The European Union’s Brexit negotiator has called for “realism” over the terms of the future relationship between the UK and Brussels. Michel Barnier’s comments came after claims from EU officials that Britain has a “fantasy” approach to the talks sparked anger.
Chancellor Philip Hammond and Theresa May’s top Europe adviser Olly Robbins were forced to defend the Government’s approach after the criticism from Brussels.
Mr Barnier’s intervention, during a visit to Portugal, illustrated the gap between the two sides in the negotiations. “Time is running short,” he said, stressing the need to finalize the withdrawal agreement – including an agreed “backstop” proposal covering cross-border issues between the UK and Ireland.
Mrs May has rejected the European Commission’s fallback option to cover the border, which would see Northern Ireland remain closely tied to EU rules – effectively creating a new border in the Irish Sea. She has promised to put forward the UK’s alternative backstop proposal, although the Prime Minister remains hopeful of finding a way to solve the problem of the border within the wider post-Brexit deal.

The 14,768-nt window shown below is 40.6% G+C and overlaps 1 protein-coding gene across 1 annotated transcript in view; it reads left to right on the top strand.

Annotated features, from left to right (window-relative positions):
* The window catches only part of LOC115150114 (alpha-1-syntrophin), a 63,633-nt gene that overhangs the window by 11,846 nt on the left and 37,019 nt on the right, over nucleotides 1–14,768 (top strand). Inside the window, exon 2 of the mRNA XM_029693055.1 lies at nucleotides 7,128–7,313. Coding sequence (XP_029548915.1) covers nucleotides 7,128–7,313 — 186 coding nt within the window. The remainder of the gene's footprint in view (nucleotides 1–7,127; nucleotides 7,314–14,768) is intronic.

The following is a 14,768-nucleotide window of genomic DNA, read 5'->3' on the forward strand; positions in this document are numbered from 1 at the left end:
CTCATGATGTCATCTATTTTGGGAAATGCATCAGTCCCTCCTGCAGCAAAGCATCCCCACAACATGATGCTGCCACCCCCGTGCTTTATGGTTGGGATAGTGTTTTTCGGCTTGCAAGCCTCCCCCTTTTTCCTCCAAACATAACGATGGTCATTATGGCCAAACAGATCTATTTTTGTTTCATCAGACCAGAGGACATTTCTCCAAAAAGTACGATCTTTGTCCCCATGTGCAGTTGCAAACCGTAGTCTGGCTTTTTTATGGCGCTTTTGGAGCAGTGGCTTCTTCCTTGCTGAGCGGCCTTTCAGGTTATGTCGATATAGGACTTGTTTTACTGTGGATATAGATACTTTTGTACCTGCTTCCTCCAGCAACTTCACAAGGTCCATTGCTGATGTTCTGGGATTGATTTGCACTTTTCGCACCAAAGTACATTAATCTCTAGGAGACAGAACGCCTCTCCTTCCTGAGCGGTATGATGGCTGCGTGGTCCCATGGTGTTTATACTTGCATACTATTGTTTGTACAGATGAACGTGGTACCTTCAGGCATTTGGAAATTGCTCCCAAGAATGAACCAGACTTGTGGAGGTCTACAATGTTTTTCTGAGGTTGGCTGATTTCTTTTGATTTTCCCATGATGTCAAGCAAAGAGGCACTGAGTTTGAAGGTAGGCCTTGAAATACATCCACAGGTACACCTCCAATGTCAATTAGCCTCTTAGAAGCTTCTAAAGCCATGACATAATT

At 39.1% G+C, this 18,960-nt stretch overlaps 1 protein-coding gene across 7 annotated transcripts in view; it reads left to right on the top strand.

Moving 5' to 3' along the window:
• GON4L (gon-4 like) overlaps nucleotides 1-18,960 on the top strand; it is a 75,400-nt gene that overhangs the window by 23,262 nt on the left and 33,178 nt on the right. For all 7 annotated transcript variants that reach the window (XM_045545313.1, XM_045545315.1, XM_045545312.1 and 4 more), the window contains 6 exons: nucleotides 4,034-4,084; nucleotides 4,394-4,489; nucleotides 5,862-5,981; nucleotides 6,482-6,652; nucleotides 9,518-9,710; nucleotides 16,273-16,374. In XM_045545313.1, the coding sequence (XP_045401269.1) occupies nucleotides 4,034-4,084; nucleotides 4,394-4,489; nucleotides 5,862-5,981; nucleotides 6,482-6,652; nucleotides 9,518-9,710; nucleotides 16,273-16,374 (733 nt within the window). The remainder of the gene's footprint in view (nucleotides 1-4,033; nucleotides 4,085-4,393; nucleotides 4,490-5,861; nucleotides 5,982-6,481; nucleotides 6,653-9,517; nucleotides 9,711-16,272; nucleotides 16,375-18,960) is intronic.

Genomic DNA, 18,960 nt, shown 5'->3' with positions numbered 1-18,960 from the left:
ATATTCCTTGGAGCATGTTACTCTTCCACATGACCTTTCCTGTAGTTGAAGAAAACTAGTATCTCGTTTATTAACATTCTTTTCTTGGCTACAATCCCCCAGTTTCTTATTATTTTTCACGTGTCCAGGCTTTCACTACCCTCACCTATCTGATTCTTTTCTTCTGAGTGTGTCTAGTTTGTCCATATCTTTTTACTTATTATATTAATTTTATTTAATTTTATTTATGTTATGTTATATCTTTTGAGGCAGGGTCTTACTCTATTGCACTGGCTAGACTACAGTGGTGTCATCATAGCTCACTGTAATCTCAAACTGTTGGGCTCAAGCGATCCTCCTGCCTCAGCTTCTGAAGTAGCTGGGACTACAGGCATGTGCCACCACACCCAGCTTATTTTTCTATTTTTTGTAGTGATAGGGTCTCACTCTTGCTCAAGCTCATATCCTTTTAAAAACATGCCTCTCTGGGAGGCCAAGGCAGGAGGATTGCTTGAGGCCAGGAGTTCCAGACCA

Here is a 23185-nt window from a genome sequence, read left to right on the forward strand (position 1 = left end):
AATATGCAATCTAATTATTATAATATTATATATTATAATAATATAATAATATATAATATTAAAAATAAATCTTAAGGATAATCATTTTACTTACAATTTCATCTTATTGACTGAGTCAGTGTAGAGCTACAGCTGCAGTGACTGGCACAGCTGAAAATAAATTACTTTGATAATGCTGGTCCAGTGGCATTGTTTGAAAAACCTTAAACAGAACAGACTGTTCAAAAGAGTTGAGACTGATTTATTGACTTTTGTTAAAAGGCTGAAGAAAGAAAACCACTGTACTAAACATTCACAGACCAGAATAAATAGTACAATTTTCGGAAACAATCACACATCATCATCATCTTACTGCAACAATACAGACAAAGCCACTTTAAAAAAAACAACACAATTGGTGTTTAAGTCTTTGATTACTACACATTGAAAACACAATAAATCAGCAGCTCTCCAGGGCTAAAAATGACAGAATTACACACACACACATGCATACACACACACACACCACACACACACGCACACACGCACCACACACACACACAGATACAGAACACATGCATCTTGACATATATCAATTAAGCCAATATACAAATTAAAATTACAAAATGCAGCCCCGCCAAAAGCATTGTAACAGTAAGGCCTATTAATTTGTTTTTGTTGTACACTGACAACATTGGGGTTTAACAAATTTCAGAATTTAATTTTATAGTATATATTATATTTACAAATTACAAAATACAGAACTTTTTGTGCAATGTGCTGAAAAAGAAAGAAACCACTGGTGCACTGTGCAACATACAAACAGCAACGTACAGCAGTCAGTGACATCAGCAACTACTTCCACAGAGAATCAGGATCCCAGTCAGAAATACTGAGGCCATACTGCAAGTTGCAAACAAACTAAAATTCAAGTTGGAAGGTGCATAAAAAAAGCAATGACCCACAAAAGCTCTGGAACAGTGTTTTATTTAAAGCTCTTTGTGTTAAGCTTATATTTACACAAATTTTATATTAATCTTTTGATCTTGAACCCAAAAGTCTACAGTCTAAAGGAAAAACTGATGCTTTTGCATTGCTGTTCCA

Mr Barnier stressed that “realism is needed on the future relationship”.
Earlier Chancellor Hammond insisted that talks with EU officials were “constructive” after reports from the continent that Britain was being “unrealistic” and little progress made in discussions in recent days.
Arriving in Brussels for talks with other finance ministers at the Economic and Financial Affairs Council, Mr Hammond said: “We are having very constructive discussions, I don’t think that is a particularly helpful comment.
The increase in tension emerged after the UK made clear it would seek a return of £1 billion in funding it has put into the Galileo satellite system if the EU continued to shut Britain out of key aspects of the project post-Brexit.